A place for reflection and introspection, communication and thoughtful conversation.
Monday, 1 September 2008
GLADIOLI, MARATHON, LONDON & VIETNAM
“When the mind is thinking it is talking to itself.” - Plato
The gladiolus, Gladiolus spp, is the birthday flower for this day. The name is derived from the Latin gladius, meaning “sword”, in reference to the sword-shaped leaves. The gladiolus symbolises readiness for battle and in the language of flowers means: “You pierce my heart”. Some famous people born this day: Georg Böhm, German composer (1661); Liliuokalani, last queen of Hawaii (1838); Henry George, economist (1839); Wilhelm Ostwald, Nobel laureate (1909) chemist (1853); Allan Drury, author (1918); Jimmy Connors, tennis player (1952).
On this day in 490 BC, supposedly Phidippides ran the first Marathon to announce the victory of the Greeks over the Persians in Marathon, Attica, Greece. He dropped dead from exhaustion promptly afterwards. The tradition of running the Marathon in the Olympic Games is a commemoration of that historic victory and the original fatal run. There is quite a controversy surrounding this claim and one may investigate it here, and here.
In 1666 on this day the Great Fire of London started and lasted for 3 days. Everyone knows the Great Fire of London started in a baker's shop in the aptly named Pudding Lane, but was it an accident or a “pernicious Papist plot” as people wildly proclaimed? Following decades of political and religious upheaval, the restoration in 1660 of the Protestant Charles II ensured that suspicion lingered around republicans and Catholics alike. With the country also at war with the French and Dutch, paranoid xenophobia (a familiar English trait) was widespread.
Fires in London were very common, given the capital's largely timber construction. Yet for years there had been warnings of London's total destruction by fire: In 1559 Daniel Baker had predicted London's destruction by 'a consuming fire'. In April 1665, Charles had warned the Lord Mayor of London of the danger caused by the narrow streets and overhanging timber houses. Furthermore, a long, hot summer had left London dry and drought had depleted water reserves.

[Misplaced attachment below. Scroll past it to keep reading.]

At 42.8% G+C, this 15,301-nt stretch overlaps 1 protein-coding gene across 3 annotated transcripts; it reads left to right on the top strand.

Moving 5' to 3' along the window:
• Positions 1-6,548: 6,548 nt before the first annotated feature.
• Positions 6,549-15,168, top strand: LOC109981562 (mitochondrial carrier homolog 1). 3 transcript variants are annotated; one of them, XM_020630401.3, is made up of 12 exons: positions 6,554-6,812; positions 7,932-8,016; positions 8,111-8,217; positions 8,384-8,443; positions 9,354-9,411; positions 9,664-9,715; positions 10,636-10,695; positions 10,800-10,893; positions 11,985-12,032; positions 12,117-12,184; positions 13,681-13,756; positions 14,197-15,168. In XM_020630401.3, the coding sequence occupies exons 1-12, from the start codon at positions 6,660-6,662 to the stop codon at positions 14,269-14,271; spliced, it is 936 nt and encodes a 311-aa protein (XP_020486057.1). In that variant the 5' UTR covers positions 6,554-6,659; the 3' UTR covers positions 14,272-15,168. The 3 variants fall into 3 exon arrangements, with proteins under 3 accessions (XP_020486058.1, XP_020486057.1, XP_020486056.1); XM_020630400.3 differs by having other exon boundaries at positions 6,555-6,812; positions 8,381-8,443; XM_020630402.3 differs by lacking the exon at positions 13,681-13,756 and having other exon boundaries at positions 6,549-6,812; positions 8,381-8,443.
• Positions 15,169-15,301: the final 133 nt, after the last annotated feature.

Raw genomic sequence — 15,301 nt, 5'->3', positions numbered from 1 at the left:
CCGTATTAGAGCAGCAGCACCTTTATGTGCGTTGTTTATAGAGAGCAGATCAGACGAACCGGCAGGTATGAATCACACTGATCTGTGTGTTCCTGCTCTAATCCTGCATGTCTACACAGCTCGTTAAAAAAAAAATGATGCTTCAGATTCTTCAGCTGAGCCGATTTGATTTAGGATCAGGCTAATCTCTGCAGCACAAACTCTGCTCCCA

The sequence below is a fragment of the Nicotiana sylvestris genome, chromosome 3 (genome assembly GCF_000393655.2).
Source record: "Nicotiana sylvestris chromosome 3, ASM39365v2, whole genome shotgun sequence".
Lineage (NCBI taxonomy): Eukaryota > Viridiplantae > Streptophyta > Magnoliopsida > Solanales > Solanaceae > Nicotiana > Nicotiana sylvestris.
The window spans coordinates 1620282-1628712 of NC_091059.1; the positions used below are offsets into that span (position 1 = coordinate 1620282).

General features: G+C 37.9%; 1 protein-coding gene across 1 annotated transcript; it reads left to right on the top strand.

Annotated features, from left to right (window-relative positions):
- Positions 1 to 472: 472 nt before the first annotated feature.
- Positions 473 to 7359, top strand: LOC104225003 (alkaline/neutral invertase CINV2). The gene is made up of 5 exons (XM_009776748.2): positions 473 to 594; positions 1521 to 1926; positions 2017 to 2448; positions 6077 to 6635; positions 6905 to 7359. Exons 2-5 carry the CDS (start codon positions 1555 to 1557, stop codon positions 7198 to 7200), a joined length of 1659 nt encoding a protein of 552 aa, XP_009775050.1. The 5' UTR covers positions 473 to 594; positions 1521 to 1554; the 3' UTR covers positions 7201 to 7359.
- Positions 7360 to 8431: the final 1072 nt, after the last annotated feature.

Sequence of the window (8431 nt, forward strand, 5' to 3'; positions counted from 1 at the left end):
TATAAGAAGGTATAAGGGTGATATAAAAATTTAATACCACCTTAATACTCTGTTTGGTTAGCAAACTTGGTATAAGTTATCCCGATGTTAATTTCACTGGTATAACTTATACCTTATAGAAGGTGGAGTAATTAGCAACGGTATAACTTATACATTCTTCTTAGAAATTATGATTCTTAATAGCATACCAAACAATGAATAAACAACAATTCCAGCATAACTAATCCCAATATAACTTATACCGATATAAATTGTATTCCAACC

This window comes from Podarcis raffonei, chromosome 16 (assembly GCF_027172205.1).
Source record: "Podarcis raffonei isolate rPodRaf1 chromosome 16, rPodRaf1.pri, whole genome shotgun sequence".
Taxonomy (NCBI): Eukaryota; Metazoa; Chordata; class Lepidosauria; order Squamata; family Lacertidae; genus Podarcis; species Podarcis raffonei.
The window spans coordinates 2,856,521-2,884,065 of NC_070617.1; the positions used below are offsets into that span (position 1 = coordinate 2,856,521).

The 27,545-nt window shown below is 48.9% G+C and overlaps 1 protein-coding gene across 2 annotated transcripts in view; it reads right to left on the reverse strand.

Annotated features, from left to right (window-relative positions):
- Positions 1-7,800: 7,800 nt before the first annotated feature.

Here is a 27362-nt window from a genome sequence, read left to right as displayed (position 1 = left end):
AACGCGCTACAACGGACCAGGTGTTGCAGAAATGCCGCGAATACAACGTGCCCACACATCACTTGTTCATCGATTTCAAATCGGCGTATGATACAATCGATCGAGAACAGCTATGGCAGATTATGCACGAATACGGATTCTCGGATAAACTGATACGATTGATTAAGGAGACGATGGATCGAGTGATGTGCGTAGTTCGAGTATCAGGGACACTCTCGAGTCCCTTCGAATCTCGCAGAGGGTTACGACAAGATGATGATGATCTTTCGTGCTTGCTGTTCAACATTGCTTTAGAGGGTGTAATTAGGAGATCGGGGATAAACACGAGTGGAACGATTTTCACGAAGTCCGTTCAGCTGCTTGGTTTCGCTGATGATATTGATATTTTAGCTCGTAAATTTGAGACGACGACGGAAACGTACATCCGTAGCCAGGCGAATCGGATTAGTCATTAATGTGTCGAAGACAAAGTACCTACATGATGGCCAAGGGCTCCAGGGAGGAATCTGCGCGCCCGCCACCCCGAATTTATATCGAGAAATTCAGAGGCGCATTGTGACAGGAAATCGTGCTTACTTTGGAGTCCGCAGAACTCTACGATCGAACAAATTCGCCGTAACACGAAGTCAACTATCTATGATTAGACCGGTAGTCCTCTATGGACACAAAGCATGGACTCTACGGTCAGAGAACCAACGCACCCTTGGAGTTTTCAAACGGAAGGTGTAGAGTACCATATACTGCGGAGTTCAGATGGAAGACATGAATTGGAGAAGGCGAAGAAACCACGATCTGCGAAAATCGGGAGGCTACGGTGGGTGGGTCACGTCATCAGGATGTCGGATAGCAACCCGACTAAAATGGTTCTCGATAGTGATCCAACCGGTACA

Yet the greatest fear among Londoners was not fire. Plague had killed over 68,000 people in the previous two years. Although Charles II had returned to Whitehall in February 1666, London remained unsafe, with death carts still commonplace. What worried inhabitants most was the strong east wind. This, combined with the dry, dusty air, was known to be particularly effective in carrying plague. It would prove as equally efficient as fire in taking lives…
It is the Proclamation of Independence Day in Vietnam today (since 1954). Vietnam was part of French Indochina and only gained its independence in 1954. Decades of internal discord, civil war mixed with external interference and tragic armed conflicts have hampered its development until recently. The country has an area of 330,000 square km and a population close to 70 million people. It stretches along the South China Sea down a mountainous backbone and encompassing two river deltas: The Song Hong in the North and the Mekong to the South. Rice, coffee and rubber are the main crops with reserves of coal, anthracite, lignite, tin, iron ore and extensive rainforests beginning to be developed. The climate is monsoonal with moderate rainfall. The capital city is Hanoi with other major cities including Ho Chi Minh City, Da Nang, Hué, Rach Gia, Nha Trang and Haiphong.
I have been blogging daily on this platform for several years now. It is surprising that I have persisted as the world is changing and "microblogging" is now the norm. I blog to amuse myself, make comment on current affairs, externalise some of my creativity, keep notes on things that interest me, learn something new and to surprise myself with things that I discover about this wonderful, and sometimes crazy, world we live in.
I sometimes get the impression that I am on a soapbox delivering a monologue, so your comments are welcome.